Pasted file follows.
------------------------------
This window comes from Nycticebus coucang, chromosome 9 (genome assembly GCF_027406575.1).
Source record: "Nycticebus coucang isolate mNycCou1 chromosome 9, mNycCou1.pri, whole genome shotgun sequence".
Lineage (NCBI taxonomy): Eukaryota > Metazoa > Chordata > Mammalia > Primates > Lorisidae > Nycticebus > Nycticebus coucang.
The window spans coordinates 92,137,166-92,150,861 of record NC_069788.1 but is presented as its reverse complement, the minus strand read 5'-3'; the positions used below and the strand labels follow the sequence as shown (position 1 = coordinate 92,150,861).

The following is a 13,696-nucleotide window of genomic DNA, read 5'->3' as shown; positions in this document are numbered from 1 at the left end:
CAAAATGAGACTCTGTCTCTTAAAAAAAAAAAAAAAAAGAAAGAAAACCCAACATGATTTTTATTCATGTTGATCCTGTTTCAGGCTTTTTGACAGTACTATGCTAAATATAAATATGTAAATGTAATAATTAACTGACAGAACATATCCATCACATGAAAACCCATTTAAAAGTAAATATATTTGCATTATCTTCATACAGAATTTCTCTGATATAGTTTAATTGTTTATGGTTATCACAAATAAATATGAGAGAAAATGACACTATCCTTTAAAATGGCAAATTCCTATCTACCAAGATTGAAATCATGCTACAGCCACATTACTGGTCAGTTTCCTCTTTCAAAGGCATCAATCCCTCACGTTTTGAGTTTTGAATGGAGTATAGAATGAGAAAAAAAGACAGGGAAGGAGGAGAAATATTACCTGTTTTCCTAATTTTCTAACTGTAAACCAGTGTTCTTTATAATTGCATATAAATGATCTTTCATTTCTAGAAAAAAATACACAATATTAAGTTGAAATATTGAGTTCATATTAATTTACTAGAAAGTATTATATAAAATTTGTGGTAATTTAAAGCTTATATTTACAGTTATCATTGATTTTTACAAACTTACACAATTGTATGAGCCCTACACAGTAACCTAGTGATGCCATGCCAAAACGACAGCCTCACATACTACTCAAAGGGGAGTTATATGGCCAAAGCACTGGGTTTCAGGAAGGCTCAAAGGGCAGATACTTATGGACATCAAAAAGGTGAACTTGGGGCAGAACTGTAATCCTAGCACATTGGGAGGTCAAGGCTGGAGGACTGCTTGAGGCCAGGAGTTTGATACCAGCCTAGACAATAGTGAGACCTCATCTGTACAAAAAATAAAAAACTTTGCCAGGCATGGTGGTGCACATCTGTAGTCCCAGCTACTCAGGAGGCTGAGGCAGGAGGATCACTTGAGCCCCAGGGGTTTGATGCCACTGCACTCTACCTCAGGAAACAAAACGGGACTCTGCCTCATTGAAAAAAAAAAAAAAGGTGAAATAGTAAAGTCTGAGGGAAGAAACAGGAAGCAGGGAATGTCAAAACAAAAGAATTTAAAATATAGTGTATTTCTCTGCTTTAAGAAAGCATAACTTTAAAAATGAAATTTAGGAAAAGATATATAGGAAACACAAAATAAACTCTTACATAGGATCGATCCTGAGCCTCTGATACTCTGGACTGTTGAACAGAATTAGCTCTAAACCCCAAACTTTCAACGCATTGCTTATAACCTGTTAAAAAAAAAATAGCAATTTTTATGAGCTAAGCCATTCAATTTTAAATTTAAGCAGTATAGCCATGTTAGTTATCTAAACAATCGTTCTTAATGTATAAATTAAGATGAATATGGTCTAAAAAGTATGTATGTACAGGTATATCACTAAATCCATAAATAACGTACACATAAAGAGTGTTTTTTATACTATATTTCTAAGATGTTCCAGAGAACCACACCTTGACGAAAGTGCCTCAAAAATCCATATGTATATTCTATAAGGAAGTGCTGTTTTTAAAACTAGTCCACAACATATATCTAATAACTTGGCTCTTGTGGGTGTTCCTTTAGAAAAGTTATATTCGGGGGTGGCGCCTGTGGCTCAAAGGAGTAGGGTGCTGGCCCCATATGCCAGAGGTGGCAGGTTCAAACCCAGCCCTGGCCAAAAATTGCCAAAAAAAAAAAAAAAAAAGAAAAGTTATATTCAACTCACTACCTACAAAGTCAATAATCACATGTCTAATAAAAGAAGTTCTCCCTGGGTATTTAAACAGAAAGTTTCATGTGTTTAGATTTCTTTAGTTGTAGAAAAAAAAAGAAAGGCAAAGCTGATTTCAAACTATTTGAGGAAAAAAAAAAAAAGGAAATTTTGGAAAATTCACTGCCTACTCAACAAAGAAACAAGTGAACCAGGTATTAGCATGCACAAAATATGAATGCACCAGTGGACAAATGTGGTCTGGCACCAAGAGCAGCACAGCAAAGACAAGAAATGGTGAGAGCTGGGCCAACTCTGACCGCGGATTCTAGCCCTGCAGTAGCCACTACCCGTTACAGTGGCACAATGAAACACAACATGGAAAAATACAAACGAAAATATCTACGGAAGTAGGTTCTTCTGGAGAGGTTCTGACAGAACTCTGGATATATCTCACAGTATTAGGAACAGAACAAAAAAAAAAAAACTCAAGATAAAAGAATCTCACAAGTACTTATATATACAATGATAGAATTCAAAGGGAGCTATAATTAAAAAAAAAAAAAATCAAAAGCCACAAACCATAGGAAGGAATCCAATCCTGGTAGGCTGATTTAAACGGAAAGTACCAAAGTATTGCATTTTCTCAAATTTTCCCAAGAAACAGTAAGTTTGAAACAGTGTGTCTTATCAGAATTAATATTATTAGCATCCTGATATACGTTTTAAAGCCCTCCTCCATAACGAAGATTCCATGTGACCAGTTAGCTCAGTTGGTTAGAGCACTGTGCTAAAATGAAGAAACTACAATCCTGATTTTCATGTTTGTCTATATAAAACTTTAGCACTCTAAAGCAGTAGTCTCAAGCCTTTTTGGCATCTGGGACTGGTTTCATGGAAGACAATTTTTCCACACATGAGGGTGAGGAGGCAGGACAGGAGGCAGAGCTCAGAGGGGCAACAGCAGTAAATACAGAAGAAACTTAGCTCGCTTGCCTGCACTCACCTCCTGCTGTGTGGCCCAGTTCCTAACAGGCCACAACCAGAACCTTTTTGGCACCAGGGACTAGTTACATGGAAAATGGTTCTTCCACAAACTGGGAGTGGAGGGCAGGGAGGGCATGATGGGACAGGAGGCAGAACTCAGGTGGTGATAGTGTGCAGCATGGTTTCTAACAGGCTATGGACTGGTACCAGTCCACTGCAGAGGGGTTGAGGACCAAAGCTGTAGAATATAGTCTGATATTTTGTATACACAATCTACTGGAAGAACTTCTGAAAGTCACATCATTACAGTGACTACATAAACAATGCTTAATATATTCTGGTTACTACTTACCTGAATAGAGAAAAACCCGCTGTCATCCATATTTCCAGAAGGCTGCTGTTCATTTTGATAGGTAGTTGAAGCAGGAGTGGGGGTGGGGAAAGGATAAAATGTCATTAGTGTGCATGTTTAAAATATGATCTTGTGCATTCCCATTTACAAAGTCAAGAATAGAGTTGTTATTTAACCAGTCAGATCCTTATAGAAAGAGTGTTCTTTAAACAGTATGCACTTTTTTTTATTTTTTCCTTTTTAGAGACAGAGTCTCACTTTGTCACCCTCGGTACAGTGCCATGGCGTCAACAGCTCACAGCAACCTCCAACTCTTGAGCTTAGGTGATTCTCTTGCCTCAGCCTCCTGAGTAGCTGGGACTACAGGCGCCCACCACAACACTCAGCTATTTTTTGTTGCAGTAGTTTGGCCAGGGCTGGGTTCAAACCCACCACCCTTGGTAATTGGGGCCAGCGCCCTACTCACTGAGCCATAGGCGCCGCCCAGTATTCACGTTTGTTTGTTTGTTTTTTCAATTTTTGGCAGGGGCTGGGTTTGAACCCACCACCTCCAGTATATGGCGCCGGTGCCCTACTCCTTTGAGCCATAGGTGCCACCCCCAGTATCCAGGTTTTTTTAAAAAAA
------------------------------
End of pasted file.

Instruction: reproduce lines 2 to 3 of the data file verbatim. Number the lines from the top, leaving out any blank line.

Source record: "Nycticebus coucang isolate mNycCou1 chromosome 9, mNycCou1.pri, whole genome shotgun sequence".
Lineage (NCBI taxonomy): Eukaryota > Metazoa > Chordata > Mammalia > Primates > Lorisidae > Nycticebus > Nycticebus coucang.